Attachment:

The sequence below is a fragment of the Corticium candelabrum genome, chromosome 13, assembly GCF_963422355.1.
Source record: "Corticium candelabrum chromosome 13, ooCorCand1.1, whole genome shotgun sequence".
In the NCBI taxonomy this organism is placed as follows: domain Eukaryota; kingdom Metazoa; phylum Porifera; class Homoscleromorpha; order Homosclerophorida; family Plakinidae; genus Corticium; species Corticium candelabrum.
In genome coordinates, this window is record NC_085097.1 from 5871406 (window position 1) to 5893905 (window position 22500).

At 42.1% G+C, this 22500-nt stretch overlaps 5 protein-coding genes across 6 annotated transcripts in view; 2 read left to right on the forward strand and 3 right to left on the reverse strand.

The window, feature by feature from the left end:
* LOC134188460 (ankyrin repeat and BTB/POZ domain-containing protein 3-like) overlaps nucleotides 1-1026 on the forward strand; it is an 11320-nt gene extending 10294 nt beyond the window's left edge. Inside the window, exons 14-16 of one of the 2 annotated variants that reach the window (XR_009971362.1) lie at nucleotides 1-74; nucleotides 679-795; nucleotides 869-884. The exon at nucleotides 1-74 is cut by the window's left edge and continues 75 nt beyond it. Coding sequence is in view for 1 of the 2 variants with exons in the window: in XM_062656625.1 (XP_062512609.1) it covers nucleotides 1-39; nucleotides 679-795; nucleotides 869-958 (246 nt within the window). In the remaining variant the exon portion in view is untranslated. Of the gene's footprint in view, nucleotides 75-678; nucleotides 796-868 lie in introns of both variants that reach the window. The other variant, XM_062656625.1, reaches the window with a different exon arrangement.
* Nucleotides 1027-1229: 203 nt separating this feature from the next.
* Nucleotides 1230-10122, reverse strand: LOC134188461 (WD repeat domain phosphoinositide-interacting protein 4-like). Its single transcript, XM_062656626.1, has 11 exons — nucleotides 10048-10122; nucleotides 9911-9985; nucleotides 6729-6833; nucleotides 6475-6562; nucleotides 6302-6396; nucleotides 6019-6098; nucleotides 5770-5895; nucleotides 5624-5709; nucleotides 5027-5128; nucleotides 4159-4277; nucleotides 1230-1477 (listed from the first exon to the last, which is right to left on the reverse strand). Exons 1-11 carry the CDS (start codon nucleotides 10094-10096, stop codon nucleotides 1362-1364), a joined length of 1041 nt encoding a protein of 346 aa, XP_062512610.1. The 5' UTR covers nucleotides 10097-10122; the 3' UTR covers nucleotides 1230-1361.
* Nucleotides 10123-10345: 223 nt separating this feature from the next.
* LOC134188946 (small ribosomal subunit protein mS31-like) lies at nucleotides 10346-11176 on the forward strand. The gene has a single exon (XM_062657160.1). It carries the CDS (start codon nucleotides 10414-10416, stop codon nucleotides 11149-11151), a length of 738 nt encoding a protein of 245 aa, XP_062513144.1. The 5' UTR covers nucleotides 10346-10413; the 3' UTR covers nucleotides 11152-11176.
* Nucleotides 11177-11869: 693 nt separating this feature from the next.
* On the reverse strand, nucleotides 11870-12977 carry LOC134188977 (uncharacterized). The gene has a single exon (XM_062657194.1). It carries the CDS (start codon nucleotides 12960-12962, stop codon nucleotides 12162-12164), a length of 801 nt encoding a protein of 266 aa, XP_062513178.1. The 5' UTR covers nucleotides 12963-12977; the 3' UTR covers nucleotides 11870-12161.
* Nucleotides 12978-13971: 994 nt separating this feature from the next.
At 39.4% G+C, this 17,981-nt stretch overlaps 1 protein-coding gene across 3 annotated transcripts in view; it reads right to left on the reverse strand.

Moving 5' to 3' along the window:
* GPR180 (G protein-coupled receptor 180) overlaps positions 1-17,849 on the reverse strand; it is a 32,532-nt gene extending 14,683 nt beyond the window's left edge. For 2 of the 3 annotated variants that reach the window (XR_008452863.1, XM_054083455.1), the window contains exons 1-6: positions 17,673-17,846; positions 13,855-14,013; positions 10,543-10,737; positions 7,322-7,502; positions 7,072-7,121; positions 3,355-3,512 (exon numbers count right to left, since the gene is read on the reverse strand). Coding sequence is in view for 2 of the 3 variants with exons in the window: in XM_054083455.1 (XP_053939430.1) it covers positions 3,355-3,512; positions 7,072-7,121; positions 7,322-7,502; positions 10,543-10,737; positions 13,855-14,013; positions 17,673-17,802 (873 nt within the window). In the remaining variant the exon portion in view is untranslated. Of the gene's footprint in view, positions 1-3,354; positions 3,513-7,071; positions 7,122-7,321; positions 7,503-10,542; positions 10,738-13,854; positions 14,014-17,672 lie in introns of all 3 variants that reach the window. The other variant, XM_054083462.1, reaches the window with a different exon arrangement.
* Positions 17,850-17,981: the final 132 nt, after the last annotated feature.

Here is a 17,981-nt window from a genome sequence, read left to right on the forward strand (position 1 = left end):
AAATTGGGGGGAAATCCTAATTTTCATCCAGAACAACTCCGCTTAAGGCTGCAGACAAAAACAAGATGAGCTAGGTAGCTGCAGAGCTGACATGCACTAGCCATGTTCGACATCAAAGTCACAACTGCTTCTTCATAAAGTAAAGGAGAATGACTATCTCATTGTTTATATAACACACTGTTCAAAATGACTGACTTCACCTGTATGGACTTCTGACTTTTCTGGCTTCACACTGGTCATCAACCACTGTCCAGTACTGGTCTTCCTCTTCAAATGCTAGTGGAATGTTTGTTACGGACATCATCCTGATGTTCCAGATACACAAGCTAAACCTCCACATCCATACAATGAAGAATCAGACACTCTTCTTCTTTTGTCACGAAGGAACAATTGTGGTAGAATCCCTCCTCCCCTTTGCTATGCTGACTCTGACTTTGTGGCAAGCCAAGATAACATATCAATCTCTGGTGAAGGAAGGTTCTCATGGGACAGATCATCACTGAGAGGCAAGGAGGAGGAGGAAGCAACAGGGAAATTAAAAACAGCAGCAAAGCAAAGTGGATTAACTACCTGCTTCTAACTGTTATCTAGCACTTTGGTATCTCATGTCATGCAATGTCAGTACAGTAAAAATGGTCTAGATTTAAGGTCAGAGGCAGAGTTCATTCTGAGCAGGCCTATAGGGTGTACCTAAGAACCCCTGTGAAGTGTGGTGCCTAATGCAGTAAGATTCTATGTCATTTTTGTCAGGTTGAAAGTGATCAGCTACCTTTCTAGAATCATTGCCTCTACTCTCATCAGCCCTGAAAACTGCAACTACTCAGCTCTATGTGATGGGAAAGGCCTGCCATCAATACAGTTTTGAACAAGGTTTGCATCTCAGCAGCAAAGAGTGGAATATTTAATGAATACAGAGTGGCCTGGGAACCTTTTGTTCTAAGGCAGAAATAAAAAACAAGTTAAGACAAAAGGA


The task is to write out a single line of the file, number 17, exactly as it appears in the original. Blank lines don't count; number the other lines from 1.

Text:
* GPR180 (G protein-coupled receptor 180) overlaps positions 1-17,849 on the reverse strand; it is a 32,532-nt gene extending 14,683 nt beyond the window's left edge. For 2 of the 3 annotated variants that reach the window (XR_008452863.1, XM_054083455.1), the window contains exons 1-6: positions 17,673-17,846; positions 13,855-14,013; positions 10,543-10,737; positions 7,322-7,502; positions 7,072-7,121; positions 3,355-3,512 (exon numbers count right to left, since the gene is read on the reverse strand). Coding sequence is in view for 2 of the 3 variants with exons in the window: in XM_054083455.1 (XP_053939430.1) it covers positions 3,355-3,512; positions 7,072-7,121; positions 7,322-7,502; positions 10,543-10,737; positions 13,855-14,013; positions 17,673-17,802 (873 nt within the window). In the remaining variant the exon portion in view is untranslated. Of the gene's footprint in view, positions 1-3,354; positions 3,513-7,071; positions 7,122-7,321; positions 7,503-10,542; positions 10,738-13,854; positions 14,014-17,672 lie in introns of all 3 variants that reach the window. The other variant, XM_054083462.1, reaches the window with a different exon arrangement.